Ground magnetic and electrical resistivity survey were undertaken to investigate the occurrence and geometry of iron ore deposit around Tajimi village, Lokoja, North-Central Nigeria. The generated residual map of the ground-magnetic data acquired at 250 stations along 15 traverses revealed numerous prominent anomalies, mostly trending in the N-S direction. The radial power spectrum revealed the depth to magnetic sources between 6 m to 20 m. The interpreted VES data characterized the area into three subsurface layers: top soil, presumably iron ore layer and weathered/fresh basement. The result of vertical electrical sounding curves showed a sudden drop in resistivity (42-241 Ωm) over high magnetic response. The geo-electric section revealed that the study area is generally characterized with thin overburden (0.5-1.7 m) and the thickness of the second layer (presumed to be the iron ore layer) ranged between 6.2-25.1 m. The study concluded that areas of high magnetic intensity showed a sudden drop in resistivity value for the VES points, which give an indication of the presence of an electrically conductive structure presumed to be iron ore deposits.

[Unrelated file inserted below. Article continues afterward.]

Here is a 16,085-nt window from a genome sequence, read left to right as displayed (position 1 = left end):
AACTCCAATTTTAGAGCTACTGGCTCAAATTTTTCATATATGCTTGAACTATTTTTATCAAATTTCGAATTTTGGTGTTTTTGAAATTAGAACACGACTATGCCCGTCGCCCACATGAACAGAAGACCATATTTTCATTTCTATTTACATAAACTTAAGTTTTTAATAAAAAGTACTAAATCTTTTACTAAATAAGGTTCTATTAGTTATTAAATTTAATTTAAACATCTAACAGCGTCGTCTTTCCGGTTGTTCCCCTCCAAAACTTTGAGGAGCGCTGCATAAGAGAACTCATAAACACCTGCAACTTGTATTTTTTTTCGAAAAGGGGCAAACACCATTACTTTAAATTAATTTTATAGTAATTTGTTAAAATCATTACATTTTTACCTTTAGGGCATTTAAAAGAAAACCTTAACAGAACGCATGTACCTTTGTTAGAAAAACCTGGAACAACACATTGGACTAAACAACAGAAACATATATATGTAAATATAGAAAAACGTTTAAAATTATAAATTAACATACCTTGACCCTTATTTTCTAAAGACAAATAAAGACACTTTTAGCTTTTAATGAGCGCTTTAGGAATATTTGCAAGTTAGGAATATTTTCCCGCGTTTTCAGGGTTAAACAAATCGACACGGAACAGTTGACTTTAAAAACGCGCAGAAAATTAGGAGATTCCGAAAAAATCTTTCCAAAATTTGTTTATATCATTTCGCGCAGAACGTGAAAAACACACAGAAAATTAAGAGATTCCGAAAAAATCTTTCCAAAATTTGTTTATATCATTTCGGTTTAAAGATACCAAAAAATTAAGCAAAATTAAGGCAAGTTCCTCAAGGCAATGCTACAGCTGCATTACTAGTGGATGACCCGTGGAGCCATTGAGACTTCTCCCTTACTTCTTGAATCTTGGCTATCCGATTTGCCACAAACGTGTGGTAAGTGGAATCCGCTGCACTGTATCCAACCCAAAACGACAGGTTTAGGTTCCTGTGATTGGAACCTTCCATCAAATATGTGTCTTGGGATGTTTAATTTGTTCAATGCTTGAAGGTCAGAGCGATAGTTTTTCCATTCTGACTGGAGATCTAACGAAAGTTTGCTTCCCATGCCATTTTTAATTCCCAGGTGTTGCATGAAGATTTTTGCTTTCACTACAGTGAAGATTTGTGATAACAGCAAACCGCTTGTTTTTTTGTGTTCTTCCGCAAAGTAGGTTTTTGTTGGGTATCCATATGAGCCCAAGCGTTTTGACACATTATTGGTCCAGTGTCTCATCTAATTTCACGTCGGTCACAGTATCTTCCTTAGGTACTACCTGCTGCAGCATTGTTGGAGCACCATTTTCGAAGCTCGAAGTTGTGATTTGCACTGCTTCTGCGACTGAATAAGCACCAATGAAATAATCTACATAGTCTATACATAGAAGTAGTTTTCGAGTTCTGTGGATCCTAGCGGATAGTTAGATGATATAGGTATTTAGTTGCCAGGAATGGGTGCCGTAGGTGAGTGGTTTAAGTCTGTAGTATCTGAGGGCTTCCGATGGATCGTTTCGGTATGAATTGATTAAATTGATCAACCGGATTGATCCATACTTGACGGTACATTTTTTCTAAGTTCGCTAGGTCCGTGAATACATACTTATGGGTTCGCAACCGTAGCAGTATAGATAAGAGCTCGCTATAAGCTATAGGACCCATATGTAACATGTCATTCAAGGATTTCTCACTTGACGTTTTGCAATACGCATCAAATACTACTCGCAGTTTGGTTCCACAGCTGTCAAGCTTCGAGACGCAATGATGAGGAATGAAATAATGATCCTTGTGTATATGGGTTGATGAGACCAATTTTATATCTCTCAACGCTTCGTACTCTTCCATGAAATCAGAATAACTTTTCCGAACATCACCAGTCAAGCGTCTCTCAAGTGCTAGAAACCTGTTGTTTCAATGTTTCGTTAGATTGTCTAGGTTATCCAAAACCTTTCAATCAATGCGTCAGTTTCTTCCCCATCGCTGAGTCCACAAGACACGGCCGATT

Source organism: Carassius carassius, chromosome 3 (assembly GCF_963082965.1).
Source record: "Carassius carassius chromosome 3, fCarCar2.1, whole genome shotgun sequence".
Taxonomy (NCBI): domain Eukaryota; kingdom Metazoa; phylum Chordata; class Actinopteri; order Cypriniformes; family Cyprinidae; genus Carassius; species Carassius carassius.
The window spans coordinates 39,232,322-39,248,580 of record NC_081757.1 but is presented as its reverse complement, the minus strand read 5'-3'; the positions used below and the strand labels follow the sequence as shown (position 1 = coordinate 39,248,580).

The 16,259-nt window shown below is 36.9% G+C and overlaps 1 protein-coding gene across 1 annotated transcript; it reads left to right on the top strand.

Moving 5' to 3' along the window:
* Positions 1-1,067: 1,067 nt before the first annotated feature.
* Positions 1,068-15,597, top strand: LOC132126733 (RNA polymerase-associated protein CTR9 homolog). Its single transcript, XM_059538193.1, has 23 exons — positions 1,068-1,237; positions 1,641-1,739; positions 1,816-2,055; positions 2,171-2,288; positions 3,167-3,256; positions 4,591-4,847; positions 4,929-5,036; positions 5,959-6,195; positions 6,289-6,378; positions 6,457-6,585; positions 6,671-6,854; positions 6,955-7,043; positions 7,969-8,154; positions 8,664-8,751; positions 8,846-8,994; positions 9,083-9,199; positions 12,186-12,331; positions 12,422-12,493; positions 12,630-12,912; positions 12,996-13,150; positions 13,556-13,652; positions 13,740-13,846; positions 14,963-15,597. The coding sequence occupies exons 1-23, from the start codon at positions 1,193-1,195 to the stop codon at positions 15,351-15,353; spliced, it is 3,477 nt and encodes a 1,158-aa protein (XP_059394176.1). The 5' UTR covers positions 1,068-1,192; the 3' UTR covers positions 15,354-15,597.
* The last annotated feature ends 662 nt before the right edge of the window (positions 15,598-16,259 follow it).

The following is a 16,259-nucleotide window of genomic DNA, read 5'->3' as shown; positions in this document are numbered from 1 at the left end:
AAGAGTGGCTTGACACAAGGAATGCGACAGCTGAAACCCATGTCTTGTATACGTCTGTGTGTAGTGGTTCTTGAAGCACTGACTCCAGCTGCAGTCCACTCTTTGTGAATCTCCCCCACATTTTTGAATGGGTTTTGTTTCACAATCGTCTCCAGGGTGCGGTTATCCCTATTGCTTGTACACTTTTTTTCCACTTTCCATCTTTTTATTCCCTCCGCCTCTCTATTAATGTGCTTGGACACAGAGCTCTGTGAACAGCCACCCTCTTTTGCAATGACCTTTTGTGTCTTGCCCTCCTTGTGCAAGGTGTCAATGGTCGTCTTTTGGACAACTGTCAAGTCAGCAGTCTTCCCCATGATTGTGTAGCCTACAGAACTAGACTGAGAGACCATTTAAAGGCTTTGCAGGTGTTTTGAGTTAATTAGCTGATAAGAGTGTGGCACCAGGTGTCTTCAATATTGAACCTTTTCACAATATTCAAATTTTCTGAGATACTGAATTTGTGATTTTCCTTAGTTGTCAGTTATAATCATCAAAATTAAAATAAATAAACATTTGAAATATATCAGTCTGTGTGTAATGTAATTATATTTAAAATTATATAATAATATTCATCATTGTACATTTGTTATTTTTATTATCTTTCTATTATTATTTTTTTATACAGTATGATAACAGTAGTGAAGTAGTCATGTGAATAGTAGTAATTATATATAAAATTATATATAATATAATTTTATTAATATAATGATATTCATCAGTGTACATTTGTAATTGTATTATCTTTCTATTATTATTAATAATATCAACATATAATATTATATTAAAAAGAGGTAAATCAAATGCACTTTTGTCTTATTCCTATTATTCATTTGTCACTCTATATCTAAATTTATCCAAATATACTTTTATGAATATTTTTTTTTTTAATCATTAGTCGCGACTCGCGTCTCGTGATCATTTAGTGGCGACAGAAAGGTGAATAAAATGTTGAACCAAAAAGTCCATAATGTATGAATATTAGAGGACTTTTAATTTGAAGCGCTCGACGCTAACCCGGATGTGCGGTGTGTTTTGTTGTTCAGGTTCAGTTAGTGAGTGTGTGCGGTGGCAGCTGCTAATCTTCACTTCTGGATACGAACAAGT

Keywords

  • Iron ore
  • Tajimi village
  • ground magnetic
  • electrical resistivity
  • magnetic anomaly
Open Access

Estimation of measurement uncertainty for determination of sulphate content in cement by an alternative approach

Published Online: 13 Dec 2016
Page range: 161 - 168

Abstract

Abstract

The precise and accurate determination of sulphate levels in cement is of utmost importance due to the potential occurrence of internal sulphate attack in concrete, which affects the latter’s durability, and thus, also the safety of concrete constructions. The estimated measurement uncertainty provides a level of confidence in the experimental results, and enables the comparison of data, both between different laboratories and between different methods. This paper presents an alternative approach to the estimation of measurement uncertainty in the determination of sulphate in cement, based on the use of proficiency testing data. The calculations used in this procedure refer to the estimation of reproducibility within-laboratory component of the analysis of control samples, as well as of the bias component of sulphate content data for different types of Portland cement derived from several proficiency testing trials.